I agree, the world IS different now and the EU and the US won’t let anyone ruin their accounting. I thought was an interesting historical prespective as well as a pessimistic stance to national events I frequently hear. I agree that such people deserve to go to jail. They are jeopardizing the future of Bulgaria and stealing from the welfare of Bulgarians. I have seen the fancy cars in comparison to what the “average” Bulgarian can afford. Every time I see a Mercedes or similar car (I have actually seen a Ferrari!) I think “There is no legitimate work in this country that can afford that.

  3. gogo Says:

    Thanks so much for replying to my post.
    About WWII – what you say is partly correct. Bulgaria didn’t have much choice, considering it was a small country and considering there was a 1+ million strong Nazi army in 1941 on the Northern border with Romania, waiting to pass across while headed for Greece. Nonetheless, the Bulgarian government and the larger enterprises really had a very strong affiliation with Germany – at some point no less than 80% of all exports/imports were with the Reich. Saving the Roma and Jews community under Hitler was a brave thing to do, and one of the few things we Bulgarians should be proud about. Then again, the declaration of war on the US and the UK, officially issued in December 1941, was actually not quite necessary and quite a stupid thing to do (Sofia was bombed by the allies during the war).

    As it may be, in the First world war, things were a lot different. Bulgaria, at this point, had a thriving economy (despite the Balkan wars). Amazing as it may sound, the two Balkan wars seem not to have exhausted the state one bit! If anything, the armies were better trained and very motivated due to the unfair actions of Bulgaria’s neighbours (1. Bulgaria+Greece+Serbia unite to fight the Ottoman empire; 2. The allies beat the sh&& out of the Turks, with Bulgarian armies almost capturing nowadays Istanbul – Turkey is broken. 3. The Greeks and Serbs sign a treaty to divide most of the conquered land between themselves, excluding Bulgaria. The Bulgarian Tsar declares war on them. 4. The Bulgarian armies turn to face Greeks and Serbs and on a few occasions actually start winning (!). 5. Romania declares war on Bulgaria for whatever reasons. Well yeah, I’m yet to see a country fighting a war on 4 fronts – Turkey, Serbia, Greece and Romania – and winning lol)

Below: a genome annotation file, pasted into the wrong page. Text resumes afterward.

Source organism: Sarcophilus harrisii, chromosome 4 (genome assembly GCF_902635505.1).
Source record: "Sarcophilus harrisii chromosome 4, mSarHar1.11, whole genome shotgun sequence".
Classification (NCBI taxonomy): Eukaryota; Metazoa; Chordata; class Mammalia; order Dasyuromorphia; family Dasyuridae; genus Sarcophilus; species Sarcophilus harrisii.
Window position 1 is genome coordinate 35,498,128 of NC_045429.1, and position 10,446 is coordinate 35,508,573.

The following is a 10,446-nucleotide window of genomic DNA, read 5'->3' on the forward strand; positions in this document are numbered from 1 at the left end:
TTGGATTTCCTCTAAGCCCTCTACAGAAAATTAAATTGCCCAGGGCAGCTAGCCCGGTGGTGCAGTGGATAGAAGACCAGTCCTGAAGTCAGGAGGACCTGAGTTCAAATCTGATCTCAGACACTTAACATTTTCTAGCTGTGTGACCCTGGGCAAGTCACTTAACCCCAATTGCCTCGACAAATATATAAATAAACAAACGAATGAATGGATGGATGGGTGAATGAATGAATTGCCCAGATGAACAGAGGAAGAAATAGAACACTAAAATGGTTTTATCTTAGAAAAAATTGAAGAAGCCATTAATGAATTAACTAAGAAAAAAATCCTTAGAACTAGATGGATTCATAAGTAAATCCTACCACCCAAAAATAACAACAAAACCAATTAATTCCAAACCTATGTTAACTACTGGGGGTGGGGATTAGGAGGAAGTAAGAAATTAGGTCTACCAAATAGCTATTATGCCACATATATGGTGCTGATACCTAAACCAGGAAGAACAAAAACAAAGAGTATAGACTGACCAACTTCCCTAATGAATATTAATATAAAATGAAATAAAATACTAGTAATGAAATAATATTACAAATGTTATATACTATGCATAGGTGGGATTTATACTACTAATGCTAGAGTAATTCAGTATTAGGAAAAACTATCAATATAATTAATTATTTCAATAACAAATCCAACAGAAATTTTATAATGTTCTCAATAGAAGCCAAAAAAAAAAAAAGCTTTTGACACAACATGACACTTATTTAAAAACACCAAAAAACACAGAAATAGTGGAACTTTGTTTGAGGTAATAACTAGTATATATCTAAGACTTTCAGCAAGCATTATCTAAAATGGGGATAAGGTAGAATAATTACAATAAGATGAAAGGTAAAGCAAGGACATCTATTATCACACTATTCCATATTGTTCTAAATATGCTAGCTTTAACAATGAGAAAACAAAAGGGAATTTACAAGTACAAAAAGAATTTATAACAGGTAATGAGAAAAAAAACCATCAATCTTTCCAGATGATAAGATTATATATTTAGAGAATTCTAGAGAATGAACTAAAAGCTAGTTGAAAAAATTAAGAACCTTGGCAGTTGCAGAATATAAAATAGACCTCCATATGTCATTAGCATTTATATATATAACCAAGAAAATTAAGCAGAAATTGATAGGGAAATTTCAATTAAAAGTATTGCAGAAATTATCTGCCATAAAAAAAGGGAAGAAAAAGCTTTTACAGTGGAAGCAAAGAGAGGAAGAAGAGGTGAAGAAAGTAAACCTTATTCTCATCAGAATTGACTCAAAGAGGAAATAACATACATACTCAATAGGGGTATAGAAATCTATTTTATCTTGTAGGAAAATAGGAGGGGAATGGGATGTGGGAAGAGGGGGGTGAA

But back in 1914 the wars were over, modern equipment was bought on good terms from Germany, and the country was very very strong. Serbia crumbled – literally – and was occupied bu Bulgaria. Soon after, Romania also fell, being attacked by a joint German/Bulgarian army.

    Anyways, the truth is, the Bulgarian army at that point was simply not adequately prepared for a long-term war. Most people lived in the villages, and they were sort of like used to fighting – and winning – the battles for the year and then getting back to see to their cattle and reaping the fields.
    When the war dragged on, the Bulgarian army was the first to crack in Southern Serbia, being attacked by a huge group of allied forces. Actually it was the first time that Bulgarians ever saw “live” Indians in traditional attire from the colonies, Asean people, black people from Africa.

    So cutting the long story short, Bulgaria was a very eager and key participant in WWI. In the end, it is true we chose the wrong partner (Germany). Bulgaria had a choice back then. Politicians blew it. The results were catastrophic, and some of the consequences are felt to this day.

    I know, I am a history freak…. : ) Sorry about those insanely long posts : )))

Leave a Reply

Fill in your details below or click an icon to log in:

WordPress.com Logo

You are commenting using your WordPress.com account. Log Out / Change )

Twitter picture

You are commenting using your Twitter account. Log Out / Change )

Facebook photo

You are commenting using your Facebook account. Log Out / Change )

Google+ photo

You are commenting using your Google+ account. Log Out / Change )

Connecting to %s


%d bloggers like this: